THE River Wharfe in Ilkley is the first in the UK to gain bathing water status, the Government has announced today.

The area of the river which runs between Ilkley Main Bridge and Beanlands Island will be added to the list of bathing waters in England from 2021.

It follows a public consultation by DEFRA which ran from August 7 to October 2. It was prompted by an application from the Ilkley Clean River Group, who want to ensure the river - which can attract over a thousand people on sunny days - is fit to paddle and swim in.

Responses to the consultation were received from a wide range of interested parties across the country, including Ilkley residents, NGOs, conservation groups and Yorkshire Water.

In total there were 1,073 replies, the largest response to date for a proposed bathing water designation, with 998 of respondents in favour of making the site a designated bathing water area.

The new status means that the Environment Agency will regularly take samples from the river to assess whether action is needed to cut bacteria levels, helping to ensure the water is cleaner and safer for swimmers, and improve the Wharfe’s water quality. Monitoring will begin from May 2021.

Today’s announcement comes as Yorkshire Water confirmed a new partnership to improve water quality in the River Wharfe, bringing together the Environment Agency, Bradford Council, NFU, Yorkshire Wildlife Trust and landowners upstream of Ilkley.

It has also set out plans to reduce storm overflow discharges into the river by 20 per cent, increasing the use of smart tech to predict and prevent pollution incidents.

Environment Minister Rebecca Pow said: “The residents of Ilkley and the surrounding area have shown their overwhelming appreciation for the River Wharfe as an asset to enjoy and protect. I am delighted that this stretch of river will be the first river to host a designated bathing water site.

“Unfortunately, we all know that water quality won’t change overnight. It will take time and we need farmers and businesses to commit to achieve the necessary improvements. I am pleased to see Yorkshire Water stepping forward with new proposals today to help move things in the right direction.”

A spokesperson for the Ilkley Clean River Group said they were over the moon with the decision.

"This is a significant environmental landmark as a step towards cleaning up the river so that it is fit for people and wildlife, and we hope that more designations at rivers in the UK will follow," they said.

"This application came from the town residents, represented by Ilkley Clean River Group, concerned about the levels of pollution in the river. The application is supported by Ilkley Town Council, Bradford Council, and Yorkshire Water.

"Designation is for a site on the river which is popular with local people and visitors. It means that from 2021 the Environment Agency will be required to test the water regularly during the year to determine the level of faecal pollution at the site. Bradford Council will then be required to provide that information to the public."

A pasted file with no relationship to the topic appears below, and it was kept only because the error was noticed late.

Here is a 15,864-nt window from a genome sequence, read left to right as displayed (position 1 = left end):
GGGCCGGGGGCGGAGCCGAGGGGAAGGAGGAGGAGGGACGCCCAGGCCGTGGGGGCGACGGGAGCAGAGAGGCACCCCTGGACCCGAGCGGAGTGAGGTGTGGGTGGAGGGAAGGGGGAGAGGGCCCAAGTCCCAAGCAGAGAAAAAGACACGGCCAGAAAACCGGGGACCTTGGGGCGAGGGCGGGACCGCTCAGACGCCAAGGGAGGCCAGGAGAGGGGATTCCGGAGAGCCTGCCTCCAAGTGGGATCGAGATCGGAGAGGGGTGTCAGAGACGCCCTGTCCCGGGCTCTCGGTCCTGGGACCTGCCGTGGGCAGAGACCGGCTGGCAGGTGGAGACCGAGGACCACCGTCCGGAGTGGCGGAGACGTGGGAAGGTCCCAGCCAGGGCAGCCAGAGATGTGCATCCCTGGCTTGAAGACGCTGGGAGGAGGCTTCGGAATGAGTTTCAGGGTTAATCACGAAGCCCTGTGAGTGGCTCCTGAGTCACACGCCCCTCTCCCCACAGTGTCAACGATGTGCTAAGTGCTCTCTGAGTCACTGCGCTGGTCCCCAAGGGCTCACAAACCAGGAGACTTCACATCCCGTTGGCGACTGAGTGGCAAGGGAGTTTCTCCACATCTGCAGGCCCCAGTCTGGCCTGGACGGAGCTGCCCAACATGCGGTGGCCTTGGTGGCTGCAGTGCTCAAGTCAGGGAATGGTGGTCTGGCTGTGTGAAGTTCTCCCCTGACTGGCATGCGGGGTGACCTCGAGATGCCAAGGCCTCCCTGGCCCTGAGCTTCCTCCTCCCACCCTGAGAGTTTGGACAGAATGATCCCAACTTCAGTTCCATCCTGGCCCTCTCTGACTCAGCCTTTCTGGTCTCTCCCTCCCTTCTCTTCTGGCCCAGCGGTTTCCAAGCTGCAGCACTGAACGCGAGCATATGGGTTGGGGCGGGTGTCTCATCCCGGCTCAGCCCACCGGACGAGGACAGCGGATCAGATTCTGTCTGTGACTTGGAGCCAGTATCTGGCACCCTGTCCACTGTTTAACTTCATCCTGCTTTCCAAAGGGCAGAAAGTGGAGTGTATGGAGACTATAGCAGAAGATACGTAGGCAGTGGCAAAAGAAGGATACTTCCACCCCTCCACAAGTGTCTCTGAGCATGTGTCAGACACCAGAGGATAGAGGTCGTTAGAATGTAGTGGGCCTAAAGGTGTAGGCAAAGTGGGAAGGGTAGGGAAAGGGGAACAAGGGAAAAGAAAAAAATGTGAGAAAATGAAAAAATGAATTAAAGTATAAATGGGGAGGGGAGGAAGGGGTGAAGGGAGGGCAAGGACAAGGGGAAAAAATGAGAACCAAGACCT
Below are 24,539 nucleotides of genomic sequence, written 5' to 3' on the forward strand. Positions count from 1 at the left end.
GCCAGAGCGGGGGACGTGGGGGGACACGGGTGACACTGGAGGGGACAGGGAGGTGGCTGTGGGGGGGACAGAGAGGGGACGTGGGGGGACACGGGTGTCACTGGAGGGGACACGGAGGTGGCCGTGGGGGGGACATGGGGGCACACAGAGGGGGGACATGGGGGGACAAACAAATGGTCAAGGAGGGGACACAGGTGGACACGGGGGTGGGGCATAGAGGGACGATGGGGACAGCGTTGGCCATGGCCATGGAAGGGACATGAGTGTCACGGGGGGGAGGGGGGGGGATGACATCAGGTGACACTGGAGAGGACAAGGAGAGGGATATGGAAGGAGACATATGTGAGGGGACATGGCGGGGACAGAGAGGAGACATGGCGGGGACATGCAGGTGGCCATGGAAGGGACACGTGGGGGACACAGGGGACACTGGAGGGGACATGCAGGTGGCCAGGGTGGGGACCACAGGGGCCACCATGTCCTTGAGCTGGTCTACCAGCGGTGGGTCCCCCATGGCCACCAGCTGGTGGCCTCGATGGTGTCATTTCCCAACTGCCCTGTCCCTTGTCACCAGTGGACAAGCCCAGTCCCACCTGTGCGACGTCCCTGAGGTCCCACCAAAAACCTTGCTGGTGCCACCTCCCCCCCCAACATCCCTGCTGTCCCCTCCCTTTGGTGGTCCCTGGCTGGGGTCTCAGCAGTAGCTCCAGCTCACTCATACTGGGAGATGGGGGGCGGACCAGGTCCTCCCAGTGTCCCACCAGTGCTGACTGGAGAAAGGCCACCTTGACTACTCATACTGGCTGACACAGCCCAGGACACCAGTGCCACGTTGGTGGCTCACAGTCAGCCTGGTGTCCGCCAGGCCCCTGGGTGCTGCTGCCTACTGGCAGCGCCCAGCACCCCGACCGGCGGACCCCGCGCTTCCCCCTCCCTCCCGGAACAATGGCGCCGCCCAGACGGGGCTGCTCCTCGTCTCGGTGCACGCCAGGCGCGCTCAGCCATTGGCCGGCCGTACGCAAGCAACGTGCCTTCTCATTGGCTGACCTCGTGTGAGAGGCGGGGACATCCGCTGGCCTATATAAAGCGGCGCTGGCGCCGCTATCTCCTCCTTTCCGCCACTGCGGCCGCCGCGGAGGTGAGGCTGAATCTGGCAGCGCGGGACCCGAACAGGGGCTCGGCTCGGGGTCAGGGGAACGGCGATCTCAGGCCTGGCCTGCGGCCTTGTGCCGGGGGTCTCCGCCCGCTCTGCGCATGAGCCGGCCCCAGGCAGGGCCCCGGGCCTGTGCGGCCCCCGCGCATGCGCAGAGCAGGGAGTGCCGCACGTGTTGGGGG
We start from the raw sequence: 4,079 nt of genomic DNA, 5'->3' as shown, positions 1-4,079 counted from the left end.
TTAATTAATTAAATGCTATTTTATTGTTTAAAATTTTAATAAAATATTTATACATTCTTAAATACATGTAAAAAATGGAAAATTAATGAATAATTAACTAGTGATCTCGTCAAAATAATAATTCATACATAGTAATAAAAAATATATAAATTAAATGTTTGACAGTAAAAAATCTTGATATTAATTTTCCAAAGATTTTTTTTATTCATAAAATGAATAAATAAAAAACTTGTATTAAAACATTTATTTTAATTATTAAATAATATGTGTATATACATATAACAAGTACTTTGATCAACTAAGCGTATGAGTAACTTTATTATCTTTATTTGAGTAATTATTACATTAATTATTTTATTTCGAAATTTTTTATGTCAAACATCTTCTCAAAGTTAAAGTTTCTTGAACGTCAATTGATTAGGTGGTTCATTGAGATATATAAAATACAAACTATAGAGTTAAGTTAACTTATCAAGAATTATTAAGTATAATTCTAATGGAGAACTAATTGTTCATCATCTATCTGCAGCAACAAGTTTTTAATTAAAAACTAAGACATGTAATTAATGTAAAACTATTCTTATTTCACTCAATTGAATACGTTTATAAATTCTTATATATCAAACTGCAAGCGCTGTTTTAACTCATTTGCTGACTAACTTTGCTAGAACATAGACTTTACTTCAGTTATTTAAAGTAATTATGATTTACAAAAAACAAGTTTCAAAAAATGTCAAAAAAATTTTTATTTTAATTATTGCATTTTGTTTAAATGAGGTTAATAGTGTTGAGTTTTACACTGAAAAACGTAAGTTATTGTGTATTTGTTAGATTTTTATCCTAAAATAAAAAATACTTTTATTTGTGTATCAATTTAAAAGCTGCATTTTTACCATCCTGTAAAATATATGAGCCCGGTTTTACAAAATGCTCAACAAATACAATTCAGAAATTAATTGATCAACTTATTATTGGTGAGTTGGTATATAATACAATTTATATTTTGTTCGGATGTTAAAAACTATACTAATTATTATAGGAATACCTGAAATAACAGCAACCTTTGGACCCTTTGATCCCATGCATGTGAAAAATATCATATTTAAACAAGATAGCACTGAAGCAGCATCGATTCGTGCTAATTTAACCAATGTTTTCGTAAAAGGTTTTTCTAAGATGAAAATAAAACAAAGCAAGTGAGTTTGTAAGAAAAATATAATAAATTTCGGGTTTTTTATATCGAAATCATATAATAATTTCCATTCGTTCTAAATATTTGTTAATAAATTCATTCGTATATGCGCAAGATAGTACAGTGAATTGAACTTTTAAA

They added: "We are concerned that designation does not stretch to the area most popular with local children, near the sewage treatment works where the pollution continues to be a danger to public health. We will be re-applying for this area to be designated next year. We continue to campaign for Yorkshire Water to put up signage in that area to warn people about the danger.

"We continue to campaign for Yorkshire Water to discharge untreated sewage into the river only in exceptional weather conditions. We expect the designation to trigger a clean up of the sewage system, including investment in the sewage infrastructure."

Ilkley Clean River group is now working with Ilkley Town Council and Bradford Council to identify how the riverside should be managed to secure a safe environment for people who visit - this includes facilities and water safety.

Ben Roche, director of wastewater at Yorkshire Water, said: “The health of our rivers is an issue that has really captured the attention of the public recently. This, combined with the impacts of climate change mean we need to look at what we want our rivers to be like in future.

"Bathing water status puts the focus on the public health aspects of river quality, but we also need to look at the bigger picture to ensure the wider environmental health of the river is addressed. We hope this partnership on the Wharfe will play an important part in helping to improve the health of the river for both people and wildlife.”

Cllr Alex Ross-Shaw, Bradford Council’s executive member for regeneration, planning and transport, said: “We’re delighted that the River Wharfe has been granted the UK’s first bathing water status. This partnership will look at a wide range of issues relating to the River Wharfe and we look forward to continuing to work with partners on improving the environmental benefits of the river for everyone.”

Martin Christmas, area environment manager for the Environment Agency in North Yorkshire, said: “This announcement is an important milestone for the Yorkshire region and its river users, and a nationally significant one as it is the first designated river bathing water in the country.

"We know that initial progress won’t happen overnight, but the partnership element of the programme is crucial, with many organisations working closely together.

"We will be monitoring the river and collaborating with our bathing water partners on this landmark project.”

The Environment Agency has been monitoring at bathing water sites on the coast and at certain lakes since the 1990s, and in this time there have been significant improvements to water quality.

In 2019, 98.3 per cent of England’s bathing waters met the minimum bathing water standard and for the first time since the relevant regulations were brought into force, more than 70 per cent of bathing waters achieved the highest standard.